Partner: Ann Arbor Public Schools
Course: Community Projects in the Arts and Humanities seminar, University of Michigan (syllabi, 2000, 2001)

Students On Site (SOS) was the first project of the UM Arts of Citizenship Program.  It taught us many practices that were coming to be models across higher education.  It emerged in dialogue with our partners.  It was interdisciplinary, evolving, and multi-year, not confined to the stand-alone semester or the stand-alone department.  Student learning was designed to meet the needs of the project, rather than the other way around--and so the learning went deeper.  The project created cultural resources for and with our partners.

SOS grew out of a major public work in central Ann Arbor: the rebuilding of Broadway Bridge across the Huron River and redesign of nearby Broadway Park.  The riverfront district, known as Lower Town, has a rich past.  It was the heart of Ann Arbor's early mill economy and the anchor of the city's historic African-American and immigrant neighborhoods.  The bridge stood next to the old Michigan Central Railroad terminal (now a restaurant) and the ford of a Native-American trail system.  Community historians knew much of this history, but it remained unappreciated in the public lore of the university town.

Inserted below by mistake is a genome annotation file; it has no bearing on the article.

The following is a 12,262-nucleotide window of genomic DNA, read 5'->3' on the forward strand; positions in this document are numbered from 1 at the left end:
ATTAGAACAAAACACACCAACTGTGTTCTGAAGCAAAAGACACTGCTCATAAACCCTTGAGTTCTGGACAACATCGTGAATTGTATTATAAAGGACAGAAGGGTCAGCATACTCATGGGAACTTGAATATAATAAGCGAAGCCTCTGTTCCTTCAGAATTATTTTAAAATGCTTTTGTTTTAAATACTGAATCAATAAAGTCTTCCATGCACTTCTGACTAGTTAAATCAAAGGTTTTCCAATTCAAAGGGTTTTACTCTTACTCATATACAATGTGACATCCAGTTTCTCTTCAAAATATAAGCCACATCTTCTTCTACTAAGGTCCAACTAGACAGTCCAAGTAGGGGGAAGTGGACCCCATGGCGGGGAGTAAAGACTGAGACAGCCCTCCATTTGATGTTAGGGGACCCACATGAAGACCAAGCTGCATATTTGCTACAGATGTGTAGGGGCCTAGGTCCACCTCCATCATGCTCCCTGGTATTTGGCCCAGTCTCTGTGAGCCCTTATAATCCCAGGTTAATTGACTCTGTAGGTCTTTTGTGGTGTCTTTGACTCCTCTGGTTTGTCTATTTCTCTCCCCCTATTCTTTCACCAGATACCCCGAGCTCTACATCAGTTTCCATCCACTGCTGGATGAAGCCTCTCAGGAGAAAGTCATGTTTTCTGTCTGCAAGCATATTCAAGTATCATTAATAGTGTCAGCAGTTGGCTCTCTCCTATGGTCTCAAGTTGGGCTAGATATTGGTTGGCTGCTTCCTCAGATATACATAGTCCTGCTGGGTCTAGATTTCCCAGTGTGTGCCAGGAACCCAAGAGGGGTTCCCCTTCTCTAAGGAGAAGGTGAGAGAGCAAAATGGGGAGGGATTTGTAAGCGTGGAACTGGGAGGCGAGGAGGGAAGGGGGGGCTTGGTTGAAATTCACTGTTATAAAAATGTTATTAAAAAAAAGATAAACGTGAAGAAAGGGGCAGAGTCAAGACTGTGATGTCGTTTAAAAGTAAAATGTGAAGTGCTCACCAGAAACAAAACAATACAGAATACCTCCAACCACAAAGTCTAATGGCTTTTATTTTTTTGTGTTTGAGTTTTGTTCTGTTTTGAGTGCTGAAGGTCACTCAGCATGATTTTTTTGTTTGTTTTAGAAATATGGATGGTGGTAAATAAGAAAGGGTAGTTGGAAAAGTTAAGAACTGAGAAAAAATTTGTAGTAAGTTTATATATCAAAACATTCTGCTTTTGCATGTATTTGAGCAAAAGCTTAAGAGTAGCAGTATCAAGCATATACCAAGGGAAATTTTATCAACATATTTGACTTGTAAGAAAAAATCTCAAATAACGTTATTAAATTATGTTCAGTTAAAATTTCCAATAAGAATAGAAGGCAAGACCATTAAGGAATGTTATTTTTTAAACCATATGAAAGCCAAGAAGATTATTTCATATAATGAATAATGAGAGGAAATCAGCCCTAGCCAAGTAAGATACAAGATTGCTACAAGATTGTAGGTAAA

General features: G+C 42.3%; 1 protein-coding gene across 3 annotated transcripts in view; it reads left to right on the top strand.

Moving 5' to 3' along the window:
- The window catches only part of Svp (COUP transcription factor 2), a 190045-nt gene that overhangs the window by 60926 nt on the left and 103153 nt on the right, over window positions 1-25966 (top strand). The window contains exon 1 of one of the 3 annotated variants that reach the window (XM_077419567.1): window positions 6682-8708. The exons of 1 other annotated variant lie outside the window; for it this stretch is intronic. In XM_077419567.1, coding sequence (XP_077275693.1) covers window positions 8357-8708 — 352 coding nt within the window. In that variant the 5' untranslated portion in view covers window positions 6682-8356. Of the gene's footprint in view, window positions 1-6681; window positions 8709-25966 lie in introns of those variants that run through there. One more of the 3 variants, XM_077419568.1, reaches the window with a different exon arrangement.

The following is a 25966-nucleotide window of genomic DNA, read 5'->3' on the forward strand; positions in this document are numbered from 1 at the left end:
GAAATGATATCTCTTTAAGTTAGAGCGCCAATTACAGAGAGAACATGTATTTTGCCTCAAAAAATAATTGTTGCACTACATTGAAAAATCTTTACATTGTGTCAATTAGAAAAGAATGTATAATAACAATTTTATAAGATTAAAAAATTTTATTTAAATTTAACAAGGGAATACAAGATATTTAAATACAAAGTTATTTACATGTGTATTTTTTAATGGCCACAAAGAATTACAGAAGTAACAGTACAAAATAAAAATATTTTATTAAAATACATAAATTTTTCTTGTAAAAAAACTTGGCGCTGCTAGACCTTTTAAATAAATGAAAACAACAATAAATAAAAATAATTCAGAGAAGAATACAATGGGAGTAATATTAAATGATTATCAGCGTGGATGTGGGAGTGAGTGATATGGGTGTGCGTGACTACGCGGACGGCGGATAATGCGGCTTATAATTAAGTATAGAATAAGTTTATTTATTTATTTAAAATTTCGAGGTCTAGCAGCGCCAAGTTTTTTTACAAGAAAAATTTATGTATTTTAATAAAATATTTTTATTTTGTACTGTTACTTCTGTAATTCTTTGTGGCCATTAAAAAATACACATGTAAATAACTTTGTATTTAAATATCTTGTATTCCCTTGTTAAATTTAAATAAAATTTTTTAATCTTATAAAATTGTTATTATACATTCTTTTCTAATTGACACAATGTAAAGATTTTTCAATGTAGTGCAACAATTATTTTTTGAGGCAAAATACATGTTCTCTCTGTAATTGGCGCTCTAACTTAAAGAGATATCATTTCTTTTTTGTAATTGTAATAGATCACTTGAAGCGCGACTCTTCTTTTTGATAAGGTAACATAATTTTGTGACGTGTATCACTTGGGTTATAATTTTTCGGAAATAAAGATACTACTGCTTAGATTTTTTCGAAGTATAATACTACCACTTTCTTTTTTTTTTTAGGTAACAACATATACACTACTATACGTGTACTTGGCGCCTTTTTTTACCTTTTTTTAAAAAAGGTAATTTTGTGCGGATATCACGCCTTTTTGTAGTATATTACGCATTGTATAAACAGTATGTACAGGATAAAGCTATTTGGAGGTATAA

At the same time, public-school educators in Ann Arbor were redesigning the elementary social-studies curriculum, especially the local- and state-history units mandated for third and fourth grades.  At the suggestion of district administrators and classroom teachers, the SOS project team developed resources to tell the story of Lower Town as a way of teaching children how to think historically about their community.

The core resource was a website that combined lesson planstopical narratives on such themes as the railroad and ethnic communities, and a collection of documents that young learners could explore on their own.  Student teams in my class, Community Projects in the Arts and Humanities, assembled a keyword-searchable archive of several hundred documents, including maps, photographs, personal letters, and newspaper clippings.  They designed and taught community-history units in 3rd- and 4th-grade classrooms.  They led field trips and created a "virtual bus tour" of Ann Arbor history. Over the course of the project (guided by our terrific Project Coordinator, Michelle Craig), they worked with six Ann Arbor elementary schools.

A related project, the Broadway Park Redesign Project, also grew out of the reconstruction of Broadway Bridge.  This was a partnership with the Ann Arbor Department of Parks and Recreation to deepen public understanding of the riverfront district and its history and to encourage public engagement in the redesign of Broadway Park.

Return to Past Projects.

A selection of documents from the searchable archive on the SOS website